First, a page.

Fine by us – but not with most of the rest of the bus – people were quite nervous about having to get off and file through a building and climb back on the bus – I’m not sure why. If we’d been traveling alone, or not on an excursion organized by the ship or a local company, I could see it, but Chiapas is trying to encourage tourism and I’m sure they’re not going to go out of their way to enrage a bunch of spoiled North Americans and Europeans who will then complain bitterly to the cruise line about what a nerve wracking and horrible time they had been subjected to by the authorities of said area. Even so, people were unsettled for quite a while after the absolutely boring and completely uneventful walk through a hot, shaded building.
Soconusco is fairly flat, but it’s bounded by mountain ranges. Al and I had a great time listening to the guides talk about the area and tell legends and stories about the landscape – there are some notable features on the sides of the mountains that have had stories and legends associated with them, some of them dating back far beyond the arrival of the Spanish, and some which grew up after the Spanish arrived. Some have Spanish embellishments on older legends, and I can’t for the life of me remember any but one – about a bell shaped rock halfway up a mountain that a local strongman wanted to put up at the top of the mountain for some reason, but got tired, put it down to rest and either fell into a magical sleep or died.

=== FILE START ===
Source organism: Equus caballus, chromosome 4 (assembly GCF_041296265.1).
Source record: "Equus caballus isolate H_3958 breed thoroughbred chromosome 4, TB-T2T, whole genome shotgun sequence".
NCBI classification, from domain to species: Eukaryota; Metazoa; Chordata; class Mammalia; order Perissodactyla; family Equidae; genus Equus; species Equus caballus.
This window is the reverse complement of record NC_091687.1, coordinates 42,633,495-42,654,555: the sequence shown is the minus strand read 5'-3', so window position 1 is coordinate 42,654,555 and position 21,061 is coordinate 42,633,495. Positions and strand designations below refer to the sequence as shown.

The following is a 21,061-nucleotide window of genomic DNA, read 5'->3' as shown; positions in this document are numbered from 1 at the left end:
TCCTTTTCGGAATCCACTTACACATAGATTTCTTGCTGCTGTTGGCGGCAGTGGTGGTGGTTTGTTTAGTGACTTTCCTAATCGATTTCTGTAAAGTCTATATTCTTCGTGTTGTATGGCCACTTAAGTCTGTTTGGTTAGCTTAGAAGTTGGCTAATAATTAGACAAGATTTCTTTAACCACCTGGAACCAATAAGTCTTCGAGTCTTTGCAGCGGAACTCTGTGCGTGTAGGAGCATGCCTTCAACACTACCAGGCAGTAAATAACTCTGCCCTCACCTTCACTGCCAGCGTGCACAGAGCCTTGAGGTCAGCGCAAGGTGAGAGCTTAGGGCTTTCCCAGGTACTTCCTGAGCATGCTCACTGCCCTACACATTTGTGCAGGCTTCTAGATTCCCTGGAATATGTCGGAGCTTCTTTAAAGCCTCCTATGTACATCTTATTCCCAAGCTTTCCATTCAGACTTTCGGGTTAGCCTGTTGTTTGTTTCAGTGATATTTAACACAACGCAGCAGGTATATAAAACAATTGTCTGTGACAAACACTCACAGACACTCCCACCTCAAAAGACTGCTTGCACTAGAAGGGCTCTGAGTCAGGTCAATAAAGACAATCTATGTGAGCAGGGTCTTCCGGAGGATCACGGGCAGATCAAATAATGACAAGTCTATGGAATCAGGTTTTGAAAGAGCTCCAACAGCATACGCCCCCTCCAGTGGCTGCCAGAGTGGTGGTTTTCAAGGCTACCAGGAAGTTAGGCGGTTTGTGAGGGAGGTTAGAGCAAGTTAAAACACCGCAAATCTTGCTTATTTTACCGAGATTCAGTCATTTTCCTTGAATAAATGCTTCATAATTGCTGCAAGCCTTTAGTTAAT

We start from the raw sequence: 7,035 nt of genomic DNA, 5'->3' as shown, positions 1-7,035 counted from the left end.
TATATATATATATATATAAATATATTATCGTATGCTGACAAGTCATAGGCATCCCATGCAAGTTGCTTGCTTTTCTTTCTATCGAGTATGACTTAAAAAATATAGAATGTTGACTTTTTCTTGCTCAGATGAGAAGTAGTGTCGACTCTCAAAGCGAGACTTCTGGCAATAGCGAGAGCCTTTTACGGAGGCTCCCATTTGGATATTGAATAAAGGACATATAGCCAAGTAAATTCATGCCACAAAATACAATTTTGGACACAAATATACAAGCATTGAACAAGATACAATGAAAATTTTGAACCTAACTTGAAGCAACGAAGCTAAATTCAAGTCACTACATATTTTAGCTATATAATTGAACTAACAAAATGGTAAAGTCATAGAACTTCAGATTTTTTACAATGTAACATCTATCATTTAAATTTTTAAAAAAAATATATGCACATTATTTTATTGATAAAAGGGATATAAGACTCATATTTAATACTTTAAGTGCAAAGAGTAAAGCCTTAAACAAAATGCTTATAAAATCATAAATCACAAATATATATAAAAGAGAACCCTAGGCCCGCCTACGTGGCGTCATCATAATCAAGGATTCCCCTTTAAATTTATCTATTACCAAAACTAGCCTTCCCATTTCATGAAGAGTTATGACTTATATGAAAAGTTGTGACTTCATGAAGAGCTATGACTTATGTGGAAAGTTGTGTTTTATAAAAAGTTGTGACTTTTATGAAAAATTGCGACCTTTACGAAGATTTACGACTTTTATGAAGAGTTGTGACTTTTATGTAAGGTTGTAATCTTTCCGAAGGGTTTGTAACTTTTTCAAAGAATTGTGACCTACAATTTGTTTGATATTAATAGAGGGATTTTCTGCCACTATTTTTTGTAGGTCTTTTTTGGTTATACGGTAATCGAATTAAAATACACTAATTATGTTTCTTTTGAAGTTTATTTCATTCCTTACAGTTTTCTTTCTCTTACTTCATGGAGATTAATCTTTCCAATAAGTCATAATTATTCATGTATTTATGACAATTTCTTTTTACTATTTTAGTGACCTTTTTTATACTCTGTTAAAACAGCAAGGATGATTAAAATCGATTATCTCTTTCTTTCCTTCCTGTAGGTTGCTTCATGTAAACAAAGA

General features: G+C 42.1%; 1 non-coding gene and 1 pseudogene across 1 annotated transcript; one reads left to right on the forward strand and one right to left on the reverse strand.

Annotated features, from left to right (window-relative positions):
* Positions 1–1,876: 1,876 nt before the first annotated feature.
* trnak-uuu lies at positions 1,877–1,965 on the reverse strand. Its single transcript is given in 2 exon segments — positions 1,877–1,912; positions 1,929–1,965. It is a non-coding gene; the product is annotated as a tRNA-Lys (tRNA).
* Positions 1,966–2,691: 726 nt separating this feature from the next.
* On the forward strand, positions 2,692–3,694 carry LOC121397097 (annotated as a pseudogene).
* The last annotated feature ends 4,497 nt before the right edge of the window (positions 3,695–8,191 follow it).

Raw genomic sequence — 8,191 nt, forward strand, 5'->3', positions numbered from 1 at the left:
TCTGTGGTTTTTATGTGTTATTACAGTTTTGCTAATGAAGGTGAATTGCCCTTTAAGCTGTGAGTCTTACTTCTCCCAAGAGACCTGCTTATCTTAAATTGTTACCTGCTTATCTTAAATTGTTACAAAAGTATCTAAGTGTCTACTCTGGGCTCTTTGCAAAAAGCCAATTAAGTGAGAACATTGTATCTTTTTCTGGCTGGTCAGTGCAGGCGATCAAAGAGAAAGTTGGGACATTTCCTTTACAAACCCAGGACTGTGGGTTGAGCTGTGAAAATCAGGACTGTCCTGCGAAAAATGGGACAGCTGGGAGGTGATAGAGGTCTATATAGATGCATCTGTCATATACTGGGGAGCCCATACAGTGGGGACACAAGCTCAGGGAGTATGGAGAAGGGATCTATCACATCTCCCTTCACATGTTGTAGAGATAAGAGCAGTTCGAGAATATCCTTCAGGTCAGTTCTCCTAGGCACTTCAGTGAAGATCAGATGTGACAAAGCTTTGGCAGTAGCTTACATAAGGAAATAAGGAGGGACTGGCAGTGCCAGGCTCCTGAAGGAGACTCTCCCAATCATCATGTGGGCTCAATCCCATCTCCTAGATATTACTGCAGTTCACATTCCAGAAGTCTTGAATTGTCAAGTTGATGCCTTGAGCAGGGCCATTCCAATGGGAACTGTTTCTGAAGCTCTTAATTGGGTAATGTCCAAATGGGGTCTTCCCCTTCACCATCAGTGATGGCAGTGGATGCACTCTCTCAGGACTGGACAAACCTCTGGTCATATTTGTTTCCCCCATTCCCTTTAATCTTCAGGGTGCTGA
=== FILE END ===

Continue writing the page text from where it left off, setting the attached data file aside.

We drove for a long time (I didn’t have a watch or my cell phone with me, so no idea how long) but eventually noticed that the ground was getting wetter – the ditches on the side of the road were full of water, there was ground water standing in depressions, but it was dry and sunny. I figured we were probably almost there. I also started noticing egrets in the ditches, and sitting by the cattle in the fields. Egrets are lovely birds. Photos of them tomorrow.
That was when people – well, one person, really, but she was very vocal about it – started complaining that we’d been traveling for two and a half hours and when were we going to arrive. I’m normally one of those “tied to the clock” people and I’ve been missing my watch and a way to check the time whenever I wanted, but now, I was soooooo glad I didn’t have it – I had no idea what time it was or how long it had taken us to get as far as we had, and once again, maybe its my naiveté showing, but I wasn’t in charge here, and if we were late, there was nothing I could do about it, so I wasn’t going to worry. I figured the tour company probably knew what they were doing. Had I had my watch, I’d probably have been fretting as much as our vocal traveler. She was also very worried about the chances of there not being toilet paper in the washrooms at the reserve. Apparantly, on another cruise, with another line and tour company in another country, she had been subjected to the indignity of a bathroom with no toilet paper. (Pardon me if I’m less than sympathetic, but there are worse fates to befall tourists.)
It wasn’t much after her complaints that we drove onto the reserve, and it was another 20 or 30 minutes before we arrived at our destination – about which more tomorrow. (With enough photos to make up for the lack of the last two days.)